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Balance Sheets Best Practice

How to Manage Pension Costs

by Edmund Truell

Executive Summary

  • The financial implications of rising longevity, in particular with regard to pensions, pose significant challenges to society. The re-allocation of the financial burden among governments, businesses, and individuals will significantly affect pension systems.

  • The upward trend in life expectancy and the consequent aging population has led to large unanticipated retirement costs for businesses and governments, particularly in developed countries.

  • Governments have increased the long-term sustainability of the public finances by reducing the future generosity of state pension entitlements and encouraging greater private sector involvement.

  • In response to government initiatives, corporate sponsors have closed their defined benefit pension schemes, and moved employees into defined contribution schemes—thus shifting investment and longevity risk onto individuals.

  • To deal with the legacy of previous commitments, managers have created a range of new solutions for the financial markets, from hedging liabilities to passing all or part of the risk and responsibility to specialist third-party providers.


A huge increase in life expectancy is one of the great achievements of the human race over the past two centuries. Increased longevity has transformed both individuals’ lives and their societies, with the most marked changes taking place in the developed world. Actual increases in life expectancy have been far more substantial than previously projected, with the result that governments, businesses, financial markets, and individuals must radically readjust their plans.

Moreover, the current trend shows no sign of leveling off. For example, between 1981 and 2000 the life expectancy for 65-year-old males in the United Kingdom increased by approximately three months for every year, and future life expectancy is widely expected to continue to increase. Therefore, it is increasingly important that governments, businesses, and individuals consider the economic, societal, and financial implications of an aging society in diverse but important policy areas such as pensions, health care, and long-term care provision. For example, pension liabilities increase by 3% or more for every added year of life expectancy.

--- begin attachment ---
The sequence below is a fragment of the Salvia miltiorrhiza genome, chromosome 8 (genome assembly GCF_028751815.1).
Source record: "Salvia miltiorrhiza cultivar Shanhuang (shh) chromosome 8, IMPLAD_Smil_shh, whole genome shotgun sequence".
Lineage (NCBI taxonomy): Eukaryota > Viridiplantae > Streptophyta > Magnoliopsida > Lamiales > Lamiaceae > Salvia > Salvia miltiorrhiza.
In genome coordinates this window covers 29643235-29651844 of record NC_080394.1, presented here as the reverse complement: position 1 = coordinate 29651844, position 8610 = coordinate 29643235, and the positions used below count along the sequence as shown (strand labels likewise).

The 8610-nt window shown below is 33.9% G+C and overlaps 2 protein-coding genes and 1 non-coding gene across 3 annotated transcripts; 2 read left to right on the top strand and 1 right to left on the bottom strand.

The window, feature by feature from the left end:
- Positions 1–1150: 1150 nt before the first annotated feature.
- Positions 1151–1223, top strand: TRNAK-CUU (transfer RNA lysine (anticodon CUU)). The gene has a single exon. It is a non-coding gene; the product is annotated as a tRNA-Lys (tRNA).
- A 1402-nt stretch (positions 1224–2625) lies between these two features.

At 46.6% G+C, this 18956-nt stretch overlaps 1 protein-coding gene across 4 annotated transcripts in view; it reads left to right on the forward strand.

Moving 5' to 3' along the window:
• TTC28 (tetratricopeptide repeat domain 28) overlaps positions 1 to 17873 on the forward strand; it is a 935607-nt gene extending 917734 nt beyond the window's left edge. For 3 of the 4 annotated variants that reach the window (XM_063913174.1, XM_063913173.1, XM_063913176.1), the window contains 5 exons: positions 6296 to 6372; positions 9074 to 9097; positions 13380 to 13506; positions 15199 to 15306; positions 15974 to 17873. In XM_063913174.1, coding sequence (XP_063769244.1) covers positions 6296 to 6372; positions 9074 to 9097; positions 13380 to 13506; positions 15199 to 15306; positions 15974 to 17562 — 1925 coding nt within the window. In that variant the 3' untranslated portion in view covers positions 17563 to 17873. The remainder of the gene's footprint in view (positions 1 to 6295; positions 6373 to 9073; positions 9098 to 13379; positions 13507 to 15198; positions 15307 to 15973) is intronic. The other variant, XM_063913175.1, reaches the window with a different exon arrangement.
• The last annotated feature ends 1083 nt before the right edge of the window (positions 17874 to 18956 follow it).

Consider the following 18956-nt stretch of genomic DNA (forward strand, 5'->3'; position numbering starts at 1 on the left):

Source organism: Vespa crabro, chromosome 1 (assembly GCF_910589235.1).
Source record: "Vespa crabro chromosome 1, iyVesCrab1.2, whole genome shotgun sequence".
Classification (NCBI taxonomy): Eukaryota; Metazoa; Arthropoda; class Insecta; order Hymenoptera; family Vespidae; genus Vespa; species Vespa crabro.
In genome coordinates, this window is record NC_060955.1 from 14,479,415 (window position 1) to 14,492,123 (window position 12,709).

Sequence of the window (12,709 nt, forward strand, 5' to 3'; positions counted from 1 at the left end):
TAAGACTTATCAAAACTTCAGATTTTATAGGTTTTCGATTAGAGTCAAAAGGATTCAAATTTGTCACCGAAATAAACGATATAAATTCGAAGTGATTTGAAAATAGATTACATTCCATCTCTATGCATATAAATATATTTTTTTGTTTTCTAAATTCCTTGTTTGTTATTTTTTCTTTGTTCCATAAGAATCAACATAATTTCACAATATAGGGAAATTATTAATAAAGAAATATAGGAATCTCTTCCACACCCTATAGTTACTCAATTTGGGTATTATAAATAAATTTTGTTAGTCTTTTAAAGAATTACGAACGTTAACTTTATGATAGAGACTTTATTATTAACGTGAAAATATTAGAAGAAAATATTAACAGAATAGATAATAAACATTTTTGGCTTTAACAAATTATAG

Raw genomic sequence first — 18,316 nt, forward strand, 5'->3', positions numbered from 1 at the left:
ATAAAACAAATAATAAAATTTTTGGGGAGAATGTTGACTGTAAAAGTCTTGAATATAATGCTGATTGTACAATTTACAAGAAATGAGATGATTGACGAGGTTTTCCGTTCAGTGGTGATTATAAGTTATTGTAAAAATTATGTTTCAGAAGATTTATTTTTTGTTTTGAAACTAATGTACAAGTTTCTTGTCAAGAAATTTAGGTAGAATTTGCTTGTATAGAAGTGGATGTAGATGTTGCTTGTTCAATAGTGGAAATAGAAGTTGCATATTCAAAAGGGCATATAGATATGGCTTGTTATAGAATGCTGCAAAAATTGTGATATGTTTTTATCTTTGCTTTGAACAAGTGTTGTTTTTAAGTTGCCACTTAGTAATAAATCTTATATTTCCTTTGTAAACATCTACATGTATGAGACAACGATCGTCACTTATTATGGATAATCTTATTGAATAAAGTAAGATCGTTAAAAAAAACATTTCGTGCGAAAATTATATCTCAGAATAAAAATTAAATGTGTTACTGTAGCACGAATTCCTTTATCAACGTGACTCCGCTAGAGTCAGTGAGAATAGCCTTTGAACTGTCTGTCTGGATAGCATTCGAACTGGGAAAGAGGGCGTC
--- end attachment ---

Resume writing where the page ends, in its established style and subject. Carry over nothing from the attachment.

Changes to the Pensions Landscape

Pension reform has been high on the political agenda in most Organizations for Economic Co-operation and Development (OECD) countries during the past decade. In most instances the key objective of reform has been to increase the long-term sustainability of public finances in the light of an aging population. Governments have frequently reduced the future generosity of state pension entitlements through several means, such as indexing future pension increases to inflation rather than earnings growth, increasing the official pension age to compensate for expected longevity increases, and, in some cases, developing new measures to automatically reallocate the financial burden of unexpected future increases in longevity between the state and the individual.

To compensate for planned reductions, most reform packages also include measures aimed at encouraging greater private sector involvement. This shift has led to a reallocation of risk, including longevity risk, away from the state and onto businesses and individuals. However, shifting the responsibility of future pension provision to businesses or individuals does not solve all the problems.

Countries such as the United States, the United Kingdom, and the Netherlands, with traditionally larger private sector involvement in pension provision, face unique challenges due to the defined benefit (DB) nature of their pension schemes. In these countries, DB pensions are linked to the salary earned by the individual, and are often index-linked and passed on to dependents in the event of death. Although DB schemes are attractive and arguably help to foster employee loyalty, they have become increasingly onerous for companies to maintain. The United Kingdom, the United States, and the Netherlands have all witnessed an accelerated closure of DB schemes, as businesses respond to new accounting standards and recognize more clearly the substantial longevity risk borne with DB schemes.

Some firms have opted for defined contribution (DC) schemes, in which a contribution of salary is paid regularly into the scheme by the individual and typically is matched by an employer contribution. The contributions are then invested, with the assumption that the compounded return on these investments over time will be sufficient to provide a pension in retirement. The shift from DB to DC schemes places more risk on individuals. Taken together with less generous state pensions, this move raises the question: Will future pensioner incomes be sufficient to meet the expectations of future pensioners? There is an additional danger for companies in some countries, where planned compulsory pensions for all employees are likely to lead to large costs because of the significant increase in employer contributions.

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